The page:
Diagnosing the problem correctly will help us manage it in the healthiest way.
The second way to begin overcoming our salvation doubts is to beware of the feelings trap. Our brains will constantly manufacture warning messages that tell us there’s “something wrong” with us or with our standing with God. Most of these warning messages are dead wrong. We feel guilty and lost when we are totally fine.
Recognizing this is an opportunity for us to elevate our personal hermeneutics above the level of feelings. We can train ourselves to “walk by faith and not by sight” and bit by bit stop relying on emotions as an indicator of spiritual reality.
And thirdly, we can grow through our salvation doubts by watching out for the “I-can-fix-this” trap.
Self-dependency is the arch-nemesis of all true spirituality, and nowhere is this more visible than in OCD recovery. The more we depend on self to fix and tinker, the worse our situation will become. Yes, letting go of control feels like jumping out of an airplane without a parachute–but the crazy thing is that letting go is safest thing for us to do.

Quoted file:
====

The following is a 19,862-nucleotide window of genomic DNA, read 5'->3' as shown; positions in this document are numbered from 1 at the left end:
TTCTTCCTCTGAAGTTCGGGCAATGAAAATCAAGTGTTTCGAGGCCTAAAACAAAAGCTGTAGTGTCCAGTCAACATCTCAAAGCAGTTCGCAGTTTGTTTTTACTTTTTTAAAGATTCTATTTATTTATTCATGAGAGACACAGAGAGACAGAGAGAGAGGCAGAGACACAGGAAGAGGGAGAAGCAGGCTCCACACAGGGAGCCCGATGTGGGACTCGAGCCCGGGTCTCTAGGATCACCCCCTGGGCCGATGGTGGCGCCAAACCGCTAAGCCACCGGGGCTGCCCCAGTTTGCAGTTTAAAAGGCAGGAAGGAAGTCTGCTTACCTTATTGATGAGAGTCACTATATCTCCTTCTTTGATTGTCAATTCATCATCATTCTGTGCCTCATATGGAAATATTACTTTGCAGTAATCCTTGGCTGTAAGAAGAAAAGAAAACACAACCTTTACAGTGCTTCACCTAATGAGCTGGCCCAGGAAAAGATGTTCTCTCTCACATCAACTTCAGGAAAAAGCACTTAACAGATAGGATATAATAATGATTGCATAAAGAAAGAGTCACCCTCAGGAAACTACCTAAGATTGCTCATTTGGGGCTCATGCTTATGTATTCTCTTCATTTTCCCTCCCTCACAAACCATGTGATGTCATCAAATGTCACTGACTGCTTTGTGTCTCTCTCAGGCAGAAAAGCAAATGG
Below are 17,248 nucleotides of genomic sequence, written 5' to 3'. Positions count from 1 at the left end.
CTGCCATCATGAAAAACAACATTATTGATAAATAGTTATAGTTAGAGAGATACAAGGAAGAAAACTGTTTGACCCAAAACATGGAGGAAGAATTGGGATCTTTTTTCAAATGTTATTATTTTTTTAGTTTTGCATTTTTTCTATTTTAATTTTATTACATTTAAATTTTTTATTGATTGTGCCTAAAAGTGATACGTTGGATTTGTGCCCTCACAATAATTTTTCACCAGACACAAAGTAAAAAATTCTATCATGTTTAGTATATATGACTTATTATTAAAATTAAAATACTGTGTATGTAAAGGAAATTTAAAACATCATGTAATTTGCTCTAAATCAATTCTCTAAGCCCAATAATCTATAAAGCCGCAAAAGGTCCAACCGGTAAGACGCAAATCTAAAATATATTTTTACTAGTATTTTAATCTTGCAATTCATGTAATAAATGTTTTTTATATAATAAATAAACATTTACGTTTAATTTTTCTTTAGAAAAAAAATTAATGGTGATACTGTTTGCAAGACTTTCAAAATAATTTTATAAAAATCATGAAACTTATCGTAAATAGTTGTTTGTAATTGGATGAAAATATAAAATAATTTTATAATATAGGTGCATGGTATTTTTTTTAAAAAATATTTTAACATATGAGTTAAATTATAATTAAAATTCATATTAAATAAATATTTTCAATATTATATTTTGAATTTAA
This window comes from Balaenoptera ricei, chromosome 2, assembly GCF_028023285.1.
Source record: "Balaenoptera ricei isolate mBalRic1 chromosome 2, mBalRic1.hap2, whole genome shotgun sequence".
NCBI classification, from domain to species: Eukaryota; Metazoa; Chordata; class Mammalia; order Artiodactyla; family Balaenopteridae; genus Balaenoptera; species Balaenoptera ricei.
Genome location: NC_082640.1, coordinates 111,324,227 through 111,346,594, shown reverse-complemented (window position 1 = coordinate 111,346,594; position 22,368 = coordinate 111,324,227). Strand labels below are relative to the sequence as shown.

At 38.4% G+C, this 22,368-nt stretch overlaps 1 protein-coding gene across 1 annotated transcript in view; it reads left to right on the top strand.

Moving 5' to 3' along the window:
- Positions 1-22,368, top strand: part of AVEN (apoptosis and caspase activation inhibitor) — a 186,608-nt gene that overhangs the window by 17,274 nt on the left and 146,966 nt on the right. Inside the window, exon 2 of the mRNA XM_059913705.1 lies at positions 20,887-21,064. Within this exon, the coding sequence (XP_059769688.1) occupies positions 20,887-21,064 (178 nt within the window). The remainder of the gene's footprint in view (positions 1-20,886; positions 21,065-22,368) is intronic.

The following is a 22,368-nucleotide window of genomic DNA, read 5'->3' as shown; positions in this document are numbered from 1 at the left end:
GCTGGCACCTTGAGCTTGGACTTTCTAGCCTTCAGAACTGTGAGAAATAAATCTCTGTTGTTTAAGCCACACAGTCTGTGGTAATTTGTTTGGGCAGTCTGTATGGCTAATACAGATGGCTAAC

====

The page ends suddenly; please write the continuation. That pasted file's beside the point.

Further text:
Stop trying to tinker around with your salvation doubts, and I think you’ll find that they fade in importance, giving way to a deep and abiding trust in what God is doing in your life on your behalf.
Don’t give up. You’ll get through your salvation doubts. You’ll come out the other side stronger and wiser and more intimately connected to God. You’ll develop the conviction that your salvation does not depend on your ability to understand it. Even if you have to reach this conclusion by crawling through the trenches of doubt, despair, and emotional agony, you’ll still get there.
Nobody ever said the Christian life is easy. Everyone has their unique struggles, and apparently, this one is yours and mine. Let’s be faithful and keep going, no matter the difficulty.
Therefore do not cast away your confidence, which has great reward. For you have need of endurance, so that after you have done the will of God, you may receive the promise.Hebrews 10:35-36
Best wishes on the journey,